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What is employer perception to a one year unemployment gap?


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audrienne

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Posted 28 April 2022 - 02:24 AM

Hi all,

Due to covid downturn, I made redudant june last year. I have been to few job interview but no luck to date. Wondering what is employer perception to one year unemployment gap?

Also, wondering if anyone has recommendation for interview coach specialising in food industry?

Thanks all



Evans X.

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Posted 28 April 2022 - 08:30 AM

Greetings Audrienne,

 

Starting with the "bad" news is that unfortunately some employers can't engage in a normal interview conversation for reasons...unknown...!!! So trying to explain that the one year gap is not because you are lazy but due to the general covid situation (cutting down on personnel out of fear/lack of money/reduced sales etc etc) is just a waste of time and you should walk out from the interview by yourself.

Good news however is that there are those who do understand, so your part then is to explain in simple and straightforward way the reason for this year gap and more important to show your willingness in not wasting time during this period. This means that you will have to show that despite the "time off" you continued to try to find a job (even if it meant that you worked in another sector for a while), that you stayed up-to-date (a seminar/training/new relevant skill/reading new legislation even). All-in-all to those that give you the opportunity of an interview and seem logical show them that you didn't stay idle during this year, just waiting for someone to say a "yes" to you, making them feel you are passionate and willing to always evolve.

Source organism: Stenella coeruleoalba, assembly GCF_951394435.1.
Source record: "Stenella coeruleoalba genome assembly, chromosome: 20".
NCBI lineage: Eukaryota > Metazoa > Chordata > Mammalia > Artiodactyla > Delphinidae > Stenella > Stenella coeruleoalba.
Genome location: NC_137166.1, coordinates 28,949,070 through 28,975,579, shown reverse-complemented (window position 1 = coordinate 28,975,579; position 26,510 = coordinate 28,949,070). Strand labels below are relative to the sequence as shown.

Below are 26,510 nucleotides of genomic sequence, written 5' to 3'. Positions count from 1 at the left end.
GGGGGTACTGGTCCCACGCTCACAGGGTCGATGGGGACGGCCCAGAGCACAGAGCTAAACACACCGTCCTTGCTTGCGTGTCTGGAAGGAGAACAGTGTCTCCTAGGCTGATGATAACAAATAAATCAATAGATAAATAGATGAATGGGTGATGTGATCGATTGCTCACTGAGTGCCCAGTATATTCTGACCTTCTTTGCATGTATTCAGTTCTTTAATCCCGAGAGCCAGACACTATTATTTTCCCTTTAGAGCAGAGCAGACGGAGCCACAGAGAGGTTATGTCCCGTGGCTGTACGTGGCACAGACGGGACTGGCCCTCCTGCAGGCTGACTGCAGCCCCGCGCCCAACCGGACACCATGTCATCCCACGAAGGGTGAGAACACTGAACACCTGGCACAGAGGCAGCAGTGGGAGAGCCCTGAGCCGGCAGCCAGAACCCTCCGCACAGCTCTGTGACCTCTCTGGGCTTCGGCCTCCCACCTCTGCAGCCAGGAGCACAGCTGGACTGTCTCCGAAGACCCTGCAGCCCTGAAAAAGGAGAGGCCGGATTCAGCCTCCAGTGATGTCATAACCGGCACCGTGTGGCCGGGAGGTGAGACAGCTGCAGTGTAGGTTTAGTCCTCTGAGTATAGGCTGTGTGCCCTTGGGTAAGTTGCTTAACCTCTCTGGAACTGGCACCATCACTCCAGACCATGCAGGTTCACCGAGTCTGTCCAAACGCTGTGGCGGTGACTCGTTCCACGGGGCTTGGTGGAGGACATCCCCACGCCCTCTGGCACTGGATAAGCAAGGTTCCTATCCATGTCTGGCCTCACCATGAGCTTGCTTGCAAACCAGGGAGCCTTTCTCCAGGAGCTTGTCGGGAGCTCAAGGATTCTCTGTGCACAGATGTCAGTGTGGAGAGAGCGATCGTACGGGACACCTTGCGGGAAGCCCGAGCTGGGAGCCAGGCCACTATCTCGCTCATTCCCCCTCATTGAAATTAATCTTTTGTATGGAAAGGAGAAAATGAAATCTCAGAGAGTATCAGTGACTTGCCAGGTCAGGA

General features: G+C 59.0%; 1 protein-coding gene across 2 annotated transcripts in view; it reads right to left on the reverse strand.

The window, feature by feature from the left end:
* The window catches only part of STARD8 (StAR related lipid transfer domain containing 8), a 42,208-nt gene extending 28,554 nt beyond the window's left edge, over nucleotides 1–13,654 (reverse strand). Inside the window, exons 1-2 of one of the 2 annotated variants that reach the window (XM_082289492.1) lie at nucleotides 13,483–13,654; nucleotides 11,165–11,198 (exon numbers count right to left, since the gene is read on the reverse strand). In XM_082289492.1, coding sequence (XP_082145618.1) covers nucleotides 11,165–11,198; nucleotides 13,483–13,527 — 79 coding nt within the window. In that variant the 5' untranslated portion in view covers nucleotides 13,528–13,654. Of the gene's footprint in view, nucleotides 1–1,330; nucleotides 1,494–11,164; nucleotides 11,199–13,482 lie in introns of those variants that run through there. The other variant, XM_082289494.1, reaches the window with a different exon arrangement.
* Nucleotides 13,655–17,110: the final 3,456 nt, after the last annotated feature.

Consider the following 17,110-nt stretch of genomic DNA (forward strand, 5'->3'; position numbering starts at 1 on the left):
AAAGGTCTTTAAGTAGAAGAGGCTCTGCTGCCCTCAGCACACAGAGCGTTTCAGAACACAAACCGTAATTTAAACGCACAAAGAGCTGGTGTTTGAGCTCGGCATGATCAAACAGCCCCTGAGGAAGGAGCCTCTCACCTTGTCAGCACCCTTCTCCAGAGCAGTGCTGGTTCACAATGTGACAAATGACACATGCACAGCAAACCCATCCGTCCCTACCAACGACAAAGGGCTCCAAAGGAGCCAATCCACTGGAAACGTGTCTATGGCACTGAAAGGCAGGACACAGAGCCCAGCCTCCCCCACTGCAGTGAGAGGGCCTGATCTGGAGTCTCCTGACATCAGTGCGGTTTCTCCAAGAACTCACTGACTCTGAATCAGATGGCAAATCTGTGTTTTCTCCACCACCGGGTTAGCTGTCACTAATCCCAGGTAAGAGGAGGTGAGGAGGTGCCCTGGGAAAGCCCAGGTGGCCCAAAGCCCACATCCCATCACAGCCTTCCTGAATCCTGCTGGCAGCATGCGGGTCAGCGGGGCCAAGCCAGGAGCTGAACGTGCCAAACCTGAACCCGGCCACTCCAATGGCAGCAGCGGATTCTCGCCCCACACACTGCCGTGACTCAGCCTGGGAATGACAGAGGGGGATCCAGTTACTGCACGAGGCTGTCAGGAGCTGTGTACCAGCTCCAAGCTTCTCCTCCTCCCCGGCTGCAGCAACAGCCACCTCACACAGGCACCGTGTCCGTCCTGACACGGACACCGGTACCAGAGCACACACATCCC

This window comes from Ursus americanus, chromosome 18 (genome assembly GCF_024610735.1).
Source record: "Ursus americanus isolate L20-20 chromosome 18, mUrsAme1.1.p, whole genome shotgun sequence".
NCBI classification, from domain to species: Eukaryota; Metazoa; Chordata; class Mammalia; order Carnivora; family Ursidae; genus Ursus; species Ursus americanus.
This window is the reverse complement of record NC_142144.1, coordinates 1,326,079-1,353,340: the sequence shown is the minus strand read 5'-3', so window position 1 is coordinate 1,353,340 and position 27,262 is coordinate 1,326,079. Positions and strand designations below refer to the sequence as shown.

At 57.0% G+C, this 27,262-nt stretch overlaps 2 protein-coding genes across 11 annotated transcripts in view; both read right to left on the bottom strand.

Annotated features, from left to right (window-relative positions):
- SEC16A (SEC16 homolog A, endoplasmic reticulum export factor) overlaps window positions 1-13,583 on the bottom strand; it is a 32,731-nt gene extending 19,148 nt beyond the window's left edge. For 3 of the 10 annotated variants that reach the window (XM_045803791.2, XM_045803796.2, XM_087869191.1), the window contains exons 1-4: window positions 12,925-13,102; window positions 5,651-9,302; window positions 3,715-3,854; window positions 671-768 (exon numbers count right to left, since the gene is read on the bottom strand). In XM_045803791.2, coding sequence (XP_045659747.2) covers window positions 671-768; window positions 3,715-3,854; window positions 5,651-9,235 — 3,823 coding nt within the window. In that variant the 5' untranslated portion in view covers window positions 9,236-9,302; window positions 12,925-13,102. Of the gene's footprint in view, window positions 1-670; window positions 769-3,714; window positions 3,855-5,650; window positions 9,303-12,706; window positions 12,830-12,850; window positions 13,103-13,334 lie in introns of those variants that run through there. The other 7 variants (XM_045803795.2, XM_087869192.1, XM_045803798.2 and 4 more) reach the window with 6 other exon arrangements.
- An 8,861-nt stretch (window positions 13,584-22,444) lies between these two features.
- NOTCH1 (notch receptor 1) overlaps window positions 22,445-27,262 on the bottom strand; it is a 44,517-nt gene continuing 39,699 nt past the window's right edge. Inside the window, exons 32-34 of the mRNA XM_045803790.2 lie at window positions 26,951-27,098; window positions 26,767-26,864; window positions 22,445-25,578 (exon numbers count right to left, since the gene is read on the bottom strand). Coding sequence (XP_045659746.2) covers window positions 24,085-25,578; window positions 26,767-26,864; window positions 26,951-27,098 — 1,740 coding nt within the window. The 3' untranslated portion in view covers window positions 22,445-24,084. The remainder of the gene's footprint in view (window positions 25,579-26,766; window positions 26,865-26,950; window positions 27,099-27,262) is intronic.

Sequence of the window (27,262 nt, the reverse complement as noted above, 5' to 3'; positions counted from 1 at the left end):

There may be a few bumps, but don't get discouraged.

Regards!



beautiophile

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Posted 28 April 2022 - 08:56 AM

 

 All-in-all to those that give you the opportunity of an interview and seem logical show them that you didn't stay idle during this year, just waiting for someone to say a "yes" to you, making them feel you are passionate and willing to always evolve.

There may be a few bumps, but don't get discouraged.

 

 

Employer: Hey, I see a 2020-2021 gap in your curriculum vitae. What did you do then?

Candidate: I acquired alcohol to wash my hands, and sometimes to rinse my throat.



Marloes

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Posted 28 April 2022 - 12:17 PM

A one year gap isn't that bad. Especially during a pandemic. Healthy employers should understand. Employers that get hung up on it, perhaps you don't want to work for.

A lot of employer will probably like some sort of explanation. So get some sort of answer ready for yourself.
Did you do any training last year? If yes, you can use this to show that you kept your knowledge is up to date.
Did you do any voluntary work during the year? Use that to fill the gap.

You can also look for a bridge over job. Can you spend 1 or 2 days a week as a consultant or something else semi-relevant? This will add some momentum to your resumé. With the new working from home culture you can also look for jobs outside of your geographical location.

 

In my opinions most interviews are about confidence in yourself and your skills. If a (job) coach can help you present yourself confidently, than do that!



Setanta

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Posted 28 April 2022 - 01:14 PM